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"Education" is a term which encompasses the teaching of specific skills, and also something less tangible but more profound: the imparting of knowledge, good judgement and wisdom.

Education begins the minute a baby is born and is life-long. For some, the struggles and triumphs of daily life are far more instructive than formal schooling (Thus Mark Twain: "I never let school interfere with my education.") Family members have an educational effect which is quite profound -- often more profound than they realize -- though family teaching techniques may be highly informal.

Formal education occurs when society makes a commitment to educate people, usually the young. Formal education has the advantage of being fairly systematic and thorough; but critics have always noted that whomever sponsors formal education, be it a church, the state or some other group, that group will almost always seek to shape its impressionable scholars in that image.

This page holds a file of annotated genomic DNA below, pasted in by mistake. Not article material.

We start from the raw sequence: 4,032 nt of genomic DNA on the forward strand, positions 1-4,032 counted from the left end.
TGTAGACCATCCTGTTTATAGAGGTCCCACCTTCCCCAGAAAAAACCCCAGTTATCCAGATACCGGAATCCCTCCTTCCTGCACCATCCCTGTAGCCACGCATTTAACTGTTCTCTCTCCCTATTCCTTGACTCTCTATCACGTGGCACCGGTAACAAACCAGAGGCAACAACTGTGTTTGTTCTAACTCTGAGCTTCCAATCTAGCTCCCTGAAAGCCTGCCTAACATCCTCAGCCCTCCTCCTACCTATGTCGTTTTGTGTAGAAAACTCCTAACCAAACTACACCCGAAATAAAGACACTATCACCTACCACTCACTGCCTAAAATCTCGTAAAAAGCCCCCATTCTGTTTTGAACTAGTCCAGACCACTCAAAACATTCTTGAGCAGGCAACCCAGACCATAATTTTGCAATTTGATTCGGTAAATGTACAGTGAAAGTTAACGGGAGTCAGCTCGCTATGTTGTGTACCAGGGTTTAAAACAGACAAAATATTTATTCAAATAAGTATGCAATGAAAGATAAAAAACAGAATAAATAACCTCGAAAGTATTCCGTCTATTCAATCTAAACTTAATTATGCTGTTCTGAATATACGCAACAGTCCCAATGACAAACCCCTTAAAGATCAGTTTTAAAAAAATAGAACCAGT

In recent years, life-long education has become far more widespread, and many adults have given up their notion that only children belong in school.

Classical Education -- Reading -- Math -- Language -- Science -- Ethics -- Religious education
Formal education
Elementary education -- Secondary education -- College education -- Graduate education -- Colleges and universities -- School choice
Educational policy
Literacy -- Standardized testing -- Education reform -- School choice
Informal education
Early instruction -- Home schooling
Theory and Methodology
Educational philosophies--Teaching methods -- Instructional Theories-- Learning theories -- Learning disabilities
F. Matthias Alexander
John Dewey
Hermann Ebbinghaus
Maria Montessori
Ivan Pavlov
Jean-Jacques Rousseau
B.F. Skinner

What are our priorities for writing in this area? To help develop a list of the most basic topics in Education, please see Education basic topics.